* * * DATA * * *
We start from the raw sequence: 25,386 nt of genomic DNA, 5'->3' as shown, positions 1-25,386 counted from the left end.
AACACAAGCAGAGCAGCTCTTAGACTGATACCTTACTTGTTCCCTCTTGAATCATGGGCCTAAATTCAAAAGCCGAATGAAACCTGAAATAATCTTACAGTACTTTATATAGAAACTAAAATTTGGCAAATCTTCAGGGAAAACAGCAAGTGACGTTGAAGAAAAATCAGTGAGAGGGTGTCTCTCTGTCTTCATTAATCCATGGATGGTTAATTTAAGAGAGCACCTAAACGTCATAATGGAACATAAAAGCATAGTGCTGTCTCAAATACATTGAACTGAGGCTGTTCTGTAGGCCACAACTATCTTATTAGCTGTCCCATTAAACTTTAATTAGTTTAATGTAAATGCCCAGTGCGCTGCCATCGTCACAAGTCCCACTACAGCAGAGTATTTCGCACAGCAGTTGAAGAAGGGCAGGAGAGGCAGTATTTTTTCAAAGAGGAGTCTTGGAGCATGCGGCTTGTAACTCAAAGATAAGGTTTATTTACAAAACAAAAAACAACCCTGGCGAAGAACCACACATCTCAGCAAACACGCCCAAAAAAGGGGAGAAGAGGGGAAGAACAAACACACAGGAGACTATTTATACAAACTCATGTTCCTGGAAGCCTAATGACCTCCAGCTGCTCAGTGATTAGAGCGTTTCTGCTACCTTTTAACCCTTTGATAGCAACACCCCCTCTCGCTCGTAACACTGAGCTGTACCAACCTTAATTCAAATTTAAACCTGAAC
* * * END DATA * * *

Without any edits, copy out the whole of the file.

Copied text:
We start from the raw sequence: 25,386 nt of genomic DNA, 5'->3' as shown, positions 1-25,386 counted from the left end.
AACACAAGCAGAGCAGCTCTTAGACTGATACCTTACTTGTTCCCTCTTGAATCATGGGCCTAAATTCAAAAGCCGAATGAAACCTGAAATAATCTTACAGTACTTTATATAGAAACTAAAATTTGGCAAATCTTCAGGGAAAACAGCAAGTGACGTTGAAGAAAAATCAGTGAGAGGGTGTCTCTCTGTCTTCATTAATCCATGGATGGTTAATTTAAGAGAGCACCTAAACGTCATAATGGAACATAAAAGCATAGTGCTGTCTCAAATACATTGAACTGAGGCTGTTCTGTAGGCCACAACTATCTTATTAGCTGTCCCATTAAACTTTAATTAGTTTAATGTAAATGCCCAGTGCGCTGCCATCGTCACAAGTCCCACTACAGCAGAGTATTTCGCACAGCAGTTGAAGAAGGGCAGGAGAGGCAGTATTTTTTCAAAGAGGAGTCTTGGAGCATGCGGCTTGTAACTCAAAGATAAGGTTTATTTACAAAACAAAAAACAACCCTGGCGAAGAACCACACATCTCAGCAAACACGCCCAAAAAAGGGGAGAAGAGGGGAAGAACAAACACACAGGAGACTATTTATACAAACTCATGTTCCTGGAAGCCTAATGACCTCCAGCTGCTCAGTGATTAGAGCGTTTCTGCTACCTTTTAACCCTTTGATAGCAACACCCCCTCTCGCTCGTAACACTGAGCTGTACCAACCTTAATTCAAATTTAAACCTGAAC